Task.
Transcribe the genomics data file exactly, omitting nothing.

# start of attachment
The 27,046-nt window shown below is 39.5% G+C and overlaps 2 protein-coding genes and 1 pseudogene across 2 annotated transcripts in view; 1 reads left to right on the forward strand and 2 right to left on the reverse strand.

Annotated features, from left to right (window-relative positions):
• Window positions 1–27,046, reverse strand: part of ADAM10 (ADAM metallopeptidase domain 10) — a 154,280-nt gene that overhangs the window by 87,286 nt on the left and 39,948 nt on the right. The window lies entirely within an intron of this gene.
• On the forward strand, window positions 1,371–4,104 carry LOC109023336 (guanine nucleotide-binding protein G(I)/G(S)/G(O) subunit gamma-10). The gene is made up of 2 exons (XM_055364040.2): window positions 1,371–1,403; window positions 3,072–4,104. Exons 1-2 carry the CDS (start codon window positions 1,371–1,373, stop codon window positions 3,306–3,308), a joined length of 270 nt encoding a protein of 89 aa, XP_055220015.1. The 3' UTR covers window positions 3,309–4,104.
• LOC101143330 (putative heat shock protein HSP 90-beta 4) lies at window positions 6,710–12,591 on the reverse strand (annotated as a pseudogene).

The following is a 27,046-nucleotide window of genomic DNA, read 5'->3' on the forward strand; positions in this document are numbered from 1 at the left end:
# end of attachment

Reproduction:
The 27,046-nt window shown below is 39.5% G+C and overlaps 2 protein-coding genes and 1 pseudogene across 2 annotated transcripts in view; 1 reads left to right on the forward strand and 2 right to left on the reverse strand.

Annotated features, from left to right (window-relative positions):
• Window positions 1–27,046, reverse strand: part of ADAM10 (ADAM metallopeptidase domain 10) — a 154,280-nt gene that overhangs the window by 87,286 nt on the left and 39,948 nt on the right. The window lies entirely within an intron of this gene.
• On the forward strand, window positions 1,371–4,104 carry LOC109023336 (guanine nucleotide-binding protein G(I)/G(S)/G(O) subunit gamma-10). The gene is made up of 2 exons (XM_055364040.2): window positions 1,371–1,403; window positions 3,072–4,104. Exons 1-2 carry the CDS (start codon window positions 1,371–1,373, stop codon window positions 3,306–3,308), a joined length of 270 nt encoding a protein of 89 aa, XP_055220015.1. The 3' UTR covers window positions 3,309–4,104.
• LOC101143330 (putative heat shock protein HSP 90-beta 4) lies at window positions 6,710–12,591 on the reverse strand (annotated as a pseudogene).

The following is a 27,046-nucleotide window of genomic DNA, read 5'->3' on the forward strand; positions in this document are numbered from 1 at the left end: